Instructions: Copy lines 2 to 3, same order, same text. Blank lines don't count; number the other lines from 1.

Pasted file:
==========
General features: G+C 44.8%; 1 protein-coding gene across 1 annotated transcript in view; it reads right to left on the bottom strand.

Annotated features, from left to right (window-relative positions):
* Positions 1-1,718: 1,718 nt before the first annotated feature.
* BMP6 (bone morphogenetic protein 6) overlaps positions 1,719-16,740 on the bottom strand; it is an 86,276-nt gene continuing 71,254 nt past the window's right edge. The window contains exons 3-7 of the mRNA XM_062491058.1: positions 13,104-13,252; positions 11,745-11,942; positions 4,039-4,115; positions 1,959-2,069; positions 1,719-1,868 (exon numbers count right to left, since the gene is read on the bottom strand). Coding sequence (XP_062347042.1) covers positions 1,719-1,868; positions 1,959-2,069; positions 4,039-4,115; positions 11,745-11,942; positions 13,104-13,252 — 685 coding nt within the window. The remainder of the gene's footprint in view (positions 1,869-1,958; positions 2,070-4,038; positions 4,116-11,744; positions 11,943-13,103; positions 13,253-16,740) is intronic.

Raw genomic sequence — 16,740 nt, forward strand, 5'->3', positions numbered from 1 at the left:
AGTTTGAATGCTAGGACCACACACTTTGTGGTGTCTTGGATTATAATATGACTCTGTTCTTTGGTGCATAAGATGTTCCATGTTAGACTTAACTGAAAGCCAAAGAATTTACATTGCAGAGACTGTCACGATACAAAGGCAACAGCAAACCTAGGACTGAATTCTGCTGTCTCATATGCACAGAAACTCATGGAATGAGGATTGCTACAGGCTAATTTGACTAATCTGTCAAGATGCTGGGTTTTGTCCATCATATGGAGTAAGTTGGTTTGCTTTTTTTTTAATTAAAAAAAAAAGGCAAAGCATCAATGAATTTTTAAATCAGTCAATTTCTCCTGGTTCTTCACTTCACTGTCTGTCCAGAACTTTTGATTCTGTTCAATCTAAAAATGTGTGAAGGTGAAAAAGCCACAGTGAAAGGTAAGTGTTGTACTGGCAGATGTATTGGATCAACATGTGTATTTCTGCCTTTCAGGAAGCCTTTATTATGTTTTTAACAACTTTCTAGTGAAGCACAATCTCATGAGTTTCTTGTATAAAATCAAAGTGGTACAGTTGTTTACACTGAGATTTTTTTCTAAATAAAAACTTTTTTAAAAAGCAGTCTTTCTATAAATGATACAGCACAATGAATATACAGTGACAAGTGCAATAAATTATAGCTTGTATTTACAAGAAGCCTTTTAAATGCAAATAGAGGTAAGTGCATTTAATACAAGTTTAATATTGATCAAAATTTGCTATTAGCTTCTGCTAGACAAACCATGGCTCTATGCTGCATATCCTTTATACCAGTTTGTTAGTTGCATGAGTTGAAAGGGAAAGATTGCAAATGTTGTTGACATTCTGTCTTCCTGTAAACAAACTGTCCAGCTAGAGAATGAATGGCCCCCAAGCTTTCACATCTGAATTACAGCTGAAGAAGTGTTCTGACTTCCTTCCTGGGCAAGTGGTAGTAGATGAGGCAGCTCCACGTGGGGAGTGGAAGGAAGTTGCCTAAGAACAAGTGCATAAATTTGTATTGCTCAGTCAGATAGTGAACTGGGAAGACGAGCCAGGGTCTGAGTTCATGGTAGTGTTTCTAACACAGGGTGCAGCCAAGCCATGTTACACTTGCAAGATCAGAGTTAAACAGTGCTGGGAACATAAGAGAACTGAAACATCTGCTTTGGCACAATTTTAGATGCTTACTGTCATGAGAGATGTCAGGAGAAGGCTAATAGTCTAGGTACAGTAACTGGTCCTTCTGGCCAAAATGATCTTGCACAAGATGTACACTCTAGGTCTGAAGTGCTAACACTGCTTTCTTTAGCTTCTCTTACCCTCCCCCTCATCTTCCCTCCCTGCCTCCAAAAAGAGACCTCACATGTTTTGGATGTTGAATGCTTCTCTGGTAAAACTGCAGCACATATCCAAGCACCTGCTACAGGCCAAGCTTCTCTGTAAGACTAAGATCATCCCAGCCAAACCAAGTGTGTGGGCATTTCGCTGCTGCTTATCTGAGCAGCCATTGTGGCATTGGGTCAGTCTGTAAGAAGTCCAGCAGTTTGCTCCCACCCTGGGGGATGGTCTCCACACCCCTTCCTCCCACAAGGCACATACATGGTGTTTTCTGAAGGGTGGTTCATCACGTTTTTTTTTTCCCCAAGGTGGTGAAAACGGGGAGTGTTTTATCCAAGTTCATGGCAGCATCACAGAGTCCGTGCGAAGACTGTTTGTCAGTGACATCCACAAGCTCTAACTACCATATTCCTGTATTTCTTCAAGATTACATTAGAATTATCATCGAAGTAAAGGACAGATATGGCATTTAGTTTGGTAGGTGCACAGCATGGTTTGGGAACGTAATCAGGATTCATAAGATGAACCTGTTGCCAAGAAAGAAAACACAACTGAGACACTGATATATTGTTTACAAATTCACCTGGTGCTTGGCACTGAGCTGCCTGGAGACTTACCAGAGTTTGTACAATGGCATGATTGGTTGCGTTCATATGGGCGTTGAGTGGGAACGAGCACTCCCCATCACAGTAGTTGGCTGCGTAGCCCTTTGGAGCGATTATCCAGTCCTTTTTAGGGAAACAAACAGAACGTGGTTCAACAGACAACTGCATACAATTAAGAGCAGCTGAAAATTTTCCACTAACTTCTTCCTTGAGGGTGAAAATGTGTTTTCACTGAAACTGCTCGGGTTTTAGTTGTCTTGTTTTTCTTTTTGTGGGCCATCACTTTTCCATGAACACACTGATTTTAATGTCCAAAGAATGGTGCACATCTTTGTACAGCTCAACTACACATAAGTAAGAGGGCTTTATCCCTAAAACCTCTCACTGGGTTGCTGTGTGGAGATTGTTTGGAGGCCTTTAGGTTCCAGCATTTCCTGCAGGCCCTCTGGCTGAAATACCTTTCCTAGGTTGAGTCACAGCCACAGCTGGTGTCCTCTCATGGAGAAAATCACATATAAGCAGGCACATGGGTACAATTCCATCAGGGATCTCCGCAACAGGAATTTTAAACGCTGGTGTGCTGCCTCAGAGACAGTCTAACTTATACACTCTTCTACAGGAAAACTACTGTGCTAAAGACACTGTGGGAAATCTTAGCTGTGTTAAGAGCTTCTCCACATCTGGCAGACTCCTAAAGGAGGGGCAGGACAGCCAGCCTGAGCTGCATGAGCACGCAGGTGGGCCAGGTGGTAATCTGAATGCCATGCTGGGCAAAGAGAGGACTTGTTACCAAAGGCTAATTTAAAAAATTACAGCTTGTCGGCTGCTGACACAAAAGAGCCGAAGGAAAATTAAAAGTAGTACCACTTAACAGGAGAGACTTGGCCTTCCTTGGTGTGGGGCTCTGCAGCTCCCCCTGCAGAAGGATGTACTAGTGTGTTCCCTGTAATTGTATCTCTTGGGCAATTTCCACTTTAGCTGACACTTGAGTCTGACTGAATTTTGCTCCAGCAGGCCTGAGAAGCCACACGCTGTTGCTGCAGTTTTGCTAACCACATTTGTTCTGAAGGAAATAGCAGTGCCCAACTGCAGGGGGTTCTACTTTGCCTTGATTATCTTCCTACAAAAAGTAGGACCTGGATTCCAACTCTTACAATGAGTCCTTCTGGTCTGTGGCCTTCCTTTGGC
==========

Annotated features, from left to right (window-relative positions):
* Positions 1-1,718: 1,718 nt before the first annotated feature.